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[flagged] Trump declares national emergency to build border wall (nypost.com)
31 points by sahin-boydas 38 days ago | hide | past | web | favorite | 53 comments

I remember when Reagan signed legislation granting citizenship to millions of illegals. At the time the idea was that in exchange for doing this the border with Mexico would be tightened. Bush II had a decent proposal for addressing the large number of illegals in the country but his party shot down the proposal. Under Obama deportations greatly increased. This is an issue that has been going on for decades and one that resonates with a certain segment of the voting population.

I see no resolution as long as businesses profit off illegal labor with impunity. I've come to believe that few in power actually want to change things. Both major parties can flame the passions of their respective bases by keeping the status quo. If the prognostications of the effects of global warming are true then it is rational to want to fix the situation. Mass migrations are occurring and will get worse. The whole issue is a symptom of a broken political system in my opinion.

I find to hard to understand what the lefts actual position is on illegal immigration. I know they aren't a monolith but is the idea that immigration laws should still exist but not be enforced (or enforced lightly)? That seems to me to create a caste system where you have legal citizens and illegal citizens with defacto less rights.

If people want open borders, or something like it. My view is they should say so proudly and clearly. It's a defensible position even if I disagree. If the idea is we are going to continue to have a slave caste of illegal immigrants without many labor protections and fearful that their employer will call ICE on them if they don't work unpaid overtime, not only is that indefensible I'd be willing to go to war over it just like my ancestors did the last time we had a similar institution in America.

Definitely no monolithic opinion but my cohort (i.e. those I speak to regularly about this issue) believe there should be major reforms to vastly simplify legal immigration and enable a clear path to citizenship. You might call this open borders, but that implies a free-for-all. I personally think getting a work visa should be pretty easy, taxes paid by all, and employers should be severely punished for attempting to hire under the table.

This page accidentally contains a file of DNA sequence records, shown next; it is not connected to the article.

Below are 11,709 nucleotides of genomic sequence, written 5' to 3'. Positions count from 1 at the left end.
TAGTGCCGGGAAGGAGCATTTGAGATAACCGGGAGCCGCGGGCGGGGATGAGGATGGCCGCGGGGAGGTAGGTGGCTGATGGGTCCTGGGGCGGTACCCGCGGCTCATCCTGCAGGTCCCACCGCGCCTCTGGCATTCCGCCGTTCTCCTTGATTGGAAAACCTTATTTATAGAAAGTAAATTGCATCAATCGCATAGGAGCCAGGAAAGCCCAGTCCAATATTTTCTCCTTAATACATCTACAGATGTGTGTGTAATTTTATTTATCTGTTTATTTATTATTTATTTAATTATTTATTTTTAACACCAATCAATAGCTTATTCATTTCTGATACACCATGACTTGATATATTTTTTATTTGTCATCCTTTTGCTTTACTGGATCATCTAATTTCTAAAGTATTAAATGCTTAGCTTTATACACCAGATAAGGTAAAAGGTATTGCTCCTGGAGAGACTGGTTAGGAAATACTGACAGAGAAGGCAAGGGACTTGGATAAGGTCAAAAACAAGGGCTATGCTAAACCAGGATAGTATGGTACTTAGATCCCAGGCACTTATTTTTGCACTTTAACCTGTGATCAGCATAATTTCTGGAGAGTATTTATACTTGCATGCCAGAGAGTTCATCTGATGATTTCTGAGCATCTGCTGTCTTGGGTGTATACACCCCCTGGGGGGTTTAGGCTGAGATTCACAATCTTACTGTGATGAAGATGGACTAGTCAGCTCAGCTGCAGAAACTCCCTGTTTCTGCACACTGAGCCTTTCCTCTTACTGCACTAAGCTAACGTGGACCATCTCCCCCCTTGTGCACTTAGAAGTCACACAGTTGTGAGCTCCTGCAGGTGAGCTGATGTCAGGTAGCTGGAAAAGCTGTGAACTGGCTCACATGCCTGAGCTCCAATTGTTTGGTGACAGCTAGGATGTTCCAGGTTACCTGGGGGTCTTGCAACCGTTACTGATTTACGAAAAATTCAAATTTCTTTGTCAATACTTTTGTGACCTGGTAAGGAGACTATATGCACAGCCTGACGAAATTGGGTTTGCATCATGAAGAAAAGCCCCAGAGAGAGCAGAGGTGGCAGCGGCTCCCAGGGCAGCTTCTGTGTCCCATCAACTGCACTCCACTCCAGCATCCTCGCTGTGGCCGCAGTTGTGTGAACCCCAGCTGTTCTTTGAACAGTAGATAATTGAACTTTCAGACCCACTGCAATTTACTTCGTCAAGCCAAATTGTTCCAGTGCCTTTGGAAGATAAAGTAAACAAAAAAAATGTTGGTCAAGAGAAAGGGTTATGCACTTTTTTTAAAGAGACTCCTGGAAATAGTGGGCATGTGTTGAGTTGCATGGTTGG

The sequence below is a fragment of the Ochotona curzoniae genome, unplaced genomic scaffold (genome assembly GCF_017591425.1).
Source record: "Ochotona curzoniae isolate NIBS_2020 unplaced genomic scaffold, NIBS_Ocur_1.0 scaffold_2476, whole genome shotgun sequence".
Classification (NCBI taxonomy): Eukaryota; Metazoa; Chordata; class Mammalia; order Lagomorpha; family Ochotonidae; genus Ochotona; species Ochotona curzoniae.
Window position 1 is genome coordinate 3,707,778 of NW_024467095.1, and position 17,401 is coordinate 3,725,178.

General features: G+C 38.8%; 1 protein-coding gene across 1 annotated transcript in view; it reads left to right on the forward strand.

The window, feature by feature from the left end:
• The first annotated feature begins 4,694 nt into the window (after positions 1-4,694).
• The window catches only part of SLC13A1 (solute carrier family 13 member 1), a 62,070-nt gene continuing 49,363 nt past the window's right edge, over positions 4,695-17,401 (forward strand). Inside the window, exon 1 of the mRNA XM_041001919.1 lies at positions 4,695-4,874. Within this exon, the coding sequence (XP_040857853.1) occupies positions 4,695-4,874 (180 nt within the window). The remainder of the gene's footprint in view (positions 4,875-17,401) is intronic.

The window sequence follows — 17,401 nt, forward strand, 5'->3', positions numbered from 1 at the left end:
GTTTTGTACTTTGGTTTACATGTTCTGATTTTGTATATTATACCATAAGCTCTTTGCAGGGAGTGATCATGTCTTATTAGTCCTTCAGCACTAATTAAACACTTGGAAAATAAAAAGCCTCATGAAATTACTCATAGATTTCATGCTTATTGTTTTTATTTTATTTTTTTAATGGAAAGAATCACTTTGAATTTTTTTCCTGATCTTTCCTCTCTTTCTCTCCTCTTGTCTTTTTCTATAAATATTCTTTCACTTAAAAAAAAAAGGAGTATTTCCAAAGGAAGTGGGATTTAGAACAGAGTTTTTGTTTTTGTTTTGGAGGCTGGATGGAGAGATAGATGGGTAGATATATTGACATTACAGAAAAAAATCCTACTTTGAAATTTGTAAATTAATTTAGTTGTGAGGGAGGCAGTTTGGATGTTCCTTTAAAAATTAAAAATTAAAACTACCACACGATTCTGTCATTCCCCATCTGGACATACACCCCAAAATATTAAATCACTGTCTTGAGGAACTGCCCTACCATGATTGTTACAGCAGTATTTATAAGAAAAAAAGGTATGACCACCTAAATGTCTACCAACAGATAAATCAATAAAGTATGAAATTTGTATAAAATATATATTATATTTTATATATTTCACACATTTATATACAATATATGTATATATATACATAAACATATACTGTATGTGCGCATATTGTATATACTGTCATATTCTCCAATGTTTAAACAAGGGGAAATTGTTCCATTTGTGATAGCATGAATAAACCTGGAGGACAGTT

I think you’re right to say illegal immigration causes a caste system. I think that’s artificially created by our strict immigration policies. We need more workers of all skill levels in the US. There are people who want to pursue a better life by moving here. Why get in the way?

>We need more workers of all skill levels in the US.

Do we really though? The actual unemployment rate is about 8% representing over 10 million unemployed Americans, personally I think they should be the priority. I'm also skeptical of expanding our population indefinitely, our infrastructure is already unable to handle the amount of people using it- ask anyone who commutes to work in LA traffic

I think we need to be ensuring there are great jobs for Americans too. I think our economy needs both, and they’re not at odds.

But regarding expanding population, I totally agree with your skepticism. I think growth for growth’s sake is the underlying problem here and merits a whole conversation on its own.

There are jobs that Americans don't want to do.

Ex: Nursing. Everyone knows we have a nursing shortage, nurses get paid decently and only need a bachelor's degree (compared to other medical professions which require Masters or higher-levels of Medical School). But Americans as a whole are not training up to be nurses.

As such, immigration is the only way we can make up for our shortfall.

>There are jobs that Americans don't want to do.*

*At the currently offered price.

If illegal immigrants had the same opportunities and rights as American citizens I suspect that they wouldn't want to do them for that price either after long. It may just be that we will have to deal with paying an extra dollar for a head of lettuce or an extra few dollars an hour for a housekeeper.

> *At the currently offered price.


At only a bachelor's degree, a nurse gets $70k / year on the average. It is a field that is expected to grow dramatically, even more so than computers.

Outside of Comp. Sci / IT fields, Registered Nurse is one of the most highly paid bachelor's level jobs out there.

If you find a hospital willing to train you up to a Masters Degree to become a Nurse Practitioner, you get well over 100k on the average.


Nursing is a field with immediate job opportunities upon graduation, with the ability to train up to 100k+ jobs if you can find a post-secondary training program.

DESPITE that, Americans don't typically go into nursing school. So we have to import immigrants. Culture is way deeper than just offering a steady job, a good paycheck, and promotion opportunities. The fact of the matter is, we have a nursing shortage despite it being a decent job.